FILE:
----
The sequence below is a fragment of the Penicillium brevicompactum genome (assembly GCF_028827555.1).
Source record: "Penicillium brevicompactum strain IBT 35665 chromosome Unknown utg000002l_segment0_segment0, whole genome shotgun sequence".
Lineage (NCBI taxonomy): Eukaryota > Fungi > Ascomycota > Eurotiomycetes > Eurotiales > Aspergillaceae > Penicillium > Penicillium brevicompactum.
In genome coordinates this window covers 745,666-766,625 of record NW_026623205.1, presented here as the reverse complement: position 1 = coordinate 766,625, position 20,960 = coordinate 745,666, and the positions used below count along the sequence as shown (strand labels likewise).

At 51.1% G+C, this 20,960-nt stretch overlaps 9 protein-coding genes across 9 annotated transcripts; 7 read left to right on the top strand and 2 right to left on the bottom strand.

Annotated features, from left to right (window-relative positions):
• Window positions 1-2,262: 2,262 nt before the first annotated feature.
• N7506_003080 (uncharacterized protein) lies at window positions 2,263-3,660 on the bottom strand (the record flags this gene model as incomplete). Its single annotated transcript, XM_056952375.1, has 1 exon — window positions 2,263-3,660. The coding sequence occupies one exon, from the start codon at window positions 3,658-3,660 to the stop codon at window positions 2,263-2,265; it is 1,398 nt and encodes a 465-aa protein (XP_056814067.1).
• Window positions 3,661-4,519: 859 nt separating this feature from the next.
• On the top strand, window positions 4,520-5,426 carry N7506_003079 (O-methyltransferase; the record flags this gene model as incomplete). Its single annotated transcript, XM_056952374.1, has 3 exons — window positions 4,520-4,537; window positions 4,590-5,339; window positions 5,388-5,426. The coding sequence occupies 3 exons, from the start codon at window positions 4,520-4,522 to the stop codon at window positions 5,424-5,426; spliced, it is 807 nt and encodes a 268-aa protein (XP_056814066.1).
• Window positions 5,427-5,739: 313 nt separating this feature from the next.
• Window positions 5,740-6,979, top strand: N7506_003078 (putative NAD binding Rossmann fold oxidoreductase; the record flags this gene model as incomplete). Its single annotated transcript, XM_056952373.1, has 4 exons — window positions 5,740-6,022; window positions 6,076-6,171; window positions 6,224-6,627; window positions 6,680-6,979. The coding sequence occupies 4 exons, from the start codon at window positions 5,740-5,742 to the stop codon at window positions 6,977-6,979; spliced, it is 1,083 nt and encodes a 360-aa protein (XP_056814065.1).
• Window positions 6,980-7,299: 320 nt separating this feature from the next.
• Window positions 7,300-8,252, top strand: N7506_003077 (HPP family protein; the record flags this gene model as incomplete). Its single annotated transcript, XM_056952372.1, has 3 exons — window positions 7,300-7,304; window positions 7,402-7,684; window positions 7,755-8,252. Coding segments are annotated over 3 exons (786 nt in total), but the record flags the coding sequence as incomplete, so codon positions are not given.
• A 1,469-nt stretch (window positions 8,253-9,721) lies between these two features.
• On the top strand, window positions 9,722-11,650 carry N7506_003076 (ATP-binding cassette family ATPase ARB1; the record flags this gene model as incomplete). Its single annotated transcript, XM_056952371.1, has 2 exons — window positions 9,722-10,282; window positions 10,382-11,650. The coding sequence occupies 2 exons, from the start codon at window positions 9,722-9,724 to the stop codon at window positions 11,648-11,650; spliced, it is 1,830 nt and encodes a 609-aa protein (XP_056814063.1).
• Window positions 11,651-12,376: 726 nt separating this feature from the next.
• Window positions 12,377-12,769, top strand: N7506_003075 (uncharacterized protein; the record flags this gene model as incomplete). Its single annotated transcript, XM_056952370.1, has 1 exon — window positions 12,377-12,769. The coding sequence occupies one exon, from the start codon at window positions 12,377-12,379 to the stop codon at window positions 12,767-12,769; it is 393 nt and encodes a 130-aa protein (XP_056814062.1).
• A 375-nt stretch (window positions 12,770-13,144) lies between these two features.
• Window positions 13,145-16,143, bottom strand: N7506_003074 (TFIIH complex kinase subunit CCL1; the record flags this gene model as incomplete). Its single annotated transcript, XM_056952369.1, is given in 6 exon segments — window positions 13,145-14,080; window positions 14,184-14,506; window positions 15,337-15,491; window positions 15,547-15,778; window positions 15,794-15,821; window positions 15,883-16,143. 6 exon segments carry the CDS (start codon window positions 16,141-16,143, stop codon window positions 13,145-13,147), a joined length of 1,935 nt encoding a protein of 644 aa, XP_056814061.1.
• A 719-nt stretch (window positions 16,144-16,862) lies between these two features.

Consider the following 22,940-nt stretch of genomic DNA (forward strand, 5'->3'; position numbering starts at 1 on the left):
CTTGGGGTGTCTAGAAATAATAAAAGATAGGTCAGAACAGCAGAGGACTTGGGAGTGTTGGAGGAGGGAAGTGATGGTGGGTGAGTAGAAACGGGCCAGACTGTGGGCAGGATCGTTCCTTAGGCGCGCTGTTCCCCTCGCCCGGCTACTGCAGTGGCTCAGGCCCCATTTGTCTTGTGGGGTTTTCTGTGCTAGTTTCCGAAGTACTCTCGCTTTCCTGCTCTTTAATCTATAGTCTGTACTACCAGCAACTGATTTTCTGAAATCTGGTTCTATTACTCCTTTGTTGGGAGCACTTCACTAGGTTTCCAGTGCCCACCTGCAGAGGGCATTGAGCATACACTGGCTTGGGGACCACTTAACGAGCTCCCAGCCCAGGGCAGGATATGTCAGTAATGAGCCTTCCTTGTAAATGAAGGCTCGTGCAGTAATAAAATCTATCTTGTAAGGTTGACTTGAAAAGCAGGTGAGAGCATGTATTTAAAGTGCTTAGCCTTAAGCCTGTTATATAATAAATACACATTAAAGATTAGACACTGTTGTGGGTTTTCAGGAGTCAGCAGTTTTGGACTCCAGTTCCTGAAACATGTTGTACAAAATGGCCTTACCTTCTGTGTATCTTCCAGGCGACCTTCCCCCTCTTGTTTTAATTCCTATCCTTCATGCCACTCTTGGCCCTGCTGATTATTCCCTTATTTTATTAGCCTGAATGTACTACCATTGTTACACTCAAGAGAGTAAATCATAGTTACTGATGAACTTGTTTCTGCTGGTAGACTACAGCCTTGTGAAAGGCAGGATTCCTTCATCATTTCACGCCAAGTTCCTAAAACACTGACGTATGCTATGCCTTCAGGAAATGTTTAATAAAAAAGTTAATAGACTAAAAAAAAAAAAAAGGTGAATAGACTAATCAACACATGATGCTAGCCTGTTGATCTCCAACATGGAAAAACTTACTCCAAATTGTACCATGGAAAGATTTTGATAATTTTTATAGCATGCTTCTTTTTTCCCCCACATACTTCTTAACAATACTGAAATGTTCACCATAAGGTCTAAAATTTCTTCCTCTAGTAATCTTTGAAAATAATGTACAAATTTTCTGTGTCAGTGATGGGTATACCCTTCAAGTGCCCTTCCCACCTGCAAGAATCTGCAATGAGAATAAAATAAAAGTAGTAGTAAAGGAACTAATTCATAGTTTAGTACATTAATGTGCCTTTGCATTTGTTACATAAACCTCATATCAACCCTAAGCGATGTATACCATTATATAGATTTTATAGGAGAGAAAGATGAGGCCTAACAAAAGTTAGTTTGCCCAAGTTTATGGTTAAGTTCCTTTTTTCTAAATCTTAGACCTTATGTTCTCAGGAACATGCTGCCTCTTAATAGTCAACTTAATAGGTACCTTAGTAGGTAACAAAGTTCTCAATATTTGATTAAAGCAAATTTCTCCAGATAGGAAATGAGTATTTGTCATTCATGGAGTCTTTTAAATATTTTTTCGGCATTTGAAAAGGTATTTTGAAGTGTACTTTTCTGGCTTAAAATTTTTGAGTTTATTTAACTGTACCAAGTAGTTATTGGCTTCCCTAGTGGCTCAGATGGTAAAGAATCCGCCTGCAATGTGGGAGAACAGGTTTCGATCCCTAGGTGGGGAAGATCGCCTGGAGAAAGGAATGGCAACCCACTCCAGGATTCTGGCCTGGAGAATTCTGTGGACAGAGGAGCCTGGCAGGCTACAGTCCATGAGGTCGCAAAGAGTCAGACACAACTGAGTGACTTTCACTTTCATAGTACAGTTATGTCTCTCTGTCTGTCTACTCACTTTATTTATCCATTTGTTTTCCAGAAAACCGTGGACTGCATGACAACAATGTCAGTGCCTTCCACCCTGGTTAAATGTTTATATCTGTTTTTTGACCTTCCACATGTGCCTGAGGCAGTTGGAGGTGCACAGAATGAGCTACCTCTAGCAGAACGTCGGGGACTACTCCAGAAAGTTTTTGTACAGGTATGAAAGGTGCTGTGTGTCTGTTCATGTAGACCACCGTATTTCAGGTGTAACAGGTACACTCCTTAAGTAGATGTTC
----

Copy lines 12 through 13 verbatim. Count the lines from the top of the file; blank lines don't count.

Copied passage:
• Window positions 5,740-6,979, top strand: N7506_003078 (putative NAD binding Rossmann fold oxidoreductase; the record flags this gene model as incomplete). Its single annotated transcript, XM_056952373.1, has 4 exons — window positions 5,740-6,022; window positions 6,076-6,171; window positions 6,224-6,627; window positions 6,680-6,979. The coding sequence occupies 4 exons, from the start codon at window positions 5,740-5,742 to the stop codon at window positions 6,977-6,979; spliced, it is 1,083 nt and encodes a 360-aa protein (XP_056814065.1).
• Window positions 6,980-7,299: 320 nt separating this feature from the next.